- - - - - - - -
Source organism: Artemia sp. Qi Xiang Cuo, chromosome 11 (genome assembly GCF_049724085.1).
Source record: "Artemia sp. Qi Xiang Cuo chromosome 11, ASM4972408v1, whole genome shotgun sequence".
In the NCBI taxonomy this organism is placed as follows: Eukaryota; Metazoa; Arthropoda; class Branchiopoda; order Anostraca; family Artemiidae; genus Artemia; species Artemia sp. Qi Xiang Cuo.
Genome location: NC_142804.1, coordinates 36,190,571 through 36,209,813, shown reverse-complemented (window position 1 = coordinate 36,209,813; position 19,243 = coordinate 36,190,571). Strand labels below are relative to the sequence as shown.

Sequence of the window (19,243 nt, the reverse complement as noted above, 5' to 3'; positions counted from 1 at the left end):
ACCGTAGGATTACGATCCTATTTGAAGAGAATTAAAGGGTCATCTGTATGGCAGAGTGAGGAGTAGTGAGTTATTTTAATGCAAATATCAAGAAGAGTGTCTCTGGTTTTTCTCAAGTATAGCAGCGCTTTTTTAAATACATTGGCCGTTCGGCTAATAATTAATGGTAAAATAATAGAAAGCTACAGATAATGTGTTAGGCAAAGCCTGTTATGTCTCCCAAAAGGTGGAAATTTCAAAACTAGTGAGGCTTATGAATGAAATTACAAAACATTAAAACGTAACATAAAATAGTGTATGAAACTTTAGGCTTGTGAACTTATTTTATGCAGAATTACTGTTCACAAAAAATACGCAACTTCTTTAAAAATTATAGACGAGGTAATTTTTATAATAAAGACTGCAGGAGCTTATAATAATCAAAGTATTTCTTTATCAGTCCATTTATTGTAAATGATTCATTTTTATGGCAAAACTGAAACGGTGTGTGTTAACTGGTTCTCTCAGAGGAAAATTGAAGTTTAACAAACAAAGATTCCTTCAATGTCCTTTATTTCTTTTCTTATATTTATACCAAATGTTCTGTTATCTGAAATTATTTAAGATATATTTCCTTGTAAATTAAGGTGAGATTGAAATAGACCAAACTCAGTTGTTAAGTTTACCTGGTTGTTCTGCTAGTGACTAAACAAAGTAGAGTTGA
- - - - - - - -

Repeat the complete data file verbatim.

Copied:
Source organism: Artemia sp. Qi Xiang Cuo, chromosome 11 (genome assembly GCF_049724085.1).
Source record: "Artemia sp. Qi Xiang Cuo chromosome 11, ASM4972408v1, whole genome shotgun sequence".
In the NCBI taxonomy this organism is placed as follows: Eukaryota; Metazoa; Arthropoda; class Branchiopoda; order Anostraca; family Artemiidae; genus Artemia; species Artemia sp. Qi Xiang Cuo.
Genome location: NC_142804.1, coordinates 36,190,571 through 36,209,813, shown reverse-complemented (window position 1 = coordinate 36,209,813; position 19,243 = coordinate 36,190,571). Strand labels below are relative to the sequence as shown.

Sequence of the window (19,243 nt, the reverse complement as noted above, 5' to 3'; positions counted from 1 at the left end):
ACCGTAGGATTACGATCCTATTTGAAGAGAATTAAAGGGTCATCTGTATGGCAGAGTGAGGAGTAGTGAGTTATTTTAATGCAAATATCAAGAAGAGTGTCTCTGGTTTTTCTCAAGTATAGCAGCGCTTTTTTAAATACATTGGCCGTTCGGCTAATAATTAATGGTAAAATAATAGAAAGCTACAGATAATGTGTTAGGCAAAGCCTGTTATGTCTCCCAAAAGGTGGAAATTTCAAAACTAGTGAGGCTTATGAATGAAATTACAAAACATTAAAACGTAACATAAAATAGTGTATGAAACTTTAGGCTTGTGAACTTATTTTATGCAGAATTACTGTTCACAAAAAATACGCAACTTCTTTAAAAATTATAGACGAGGTAATTTTTATAATAAAGACTGCAGGAGCTTATAATAATCAAAGTATTTCTTTATCAGTCCATTTATTGTAAATGATTCATTTTTATGGCAAAACTGAAACGGTGTGTGTTAACTGGTTCTCTCAGAGGAAAATTGAAGTTTAACAAACAAAGATTCCTTCAATGTCCTTTATTTCTTTTCTTATATTTATACCAAATGTTCTGTTATCTGAAATTATTTAAGATATATTTCCTTGTAAATTAAGGTGAGATTGAAATAGACCAAACTCAGTTGTTAAGTTTACCTGGTTGTTCTGCTAGTGACTAAACAAAGTAGAGTTGA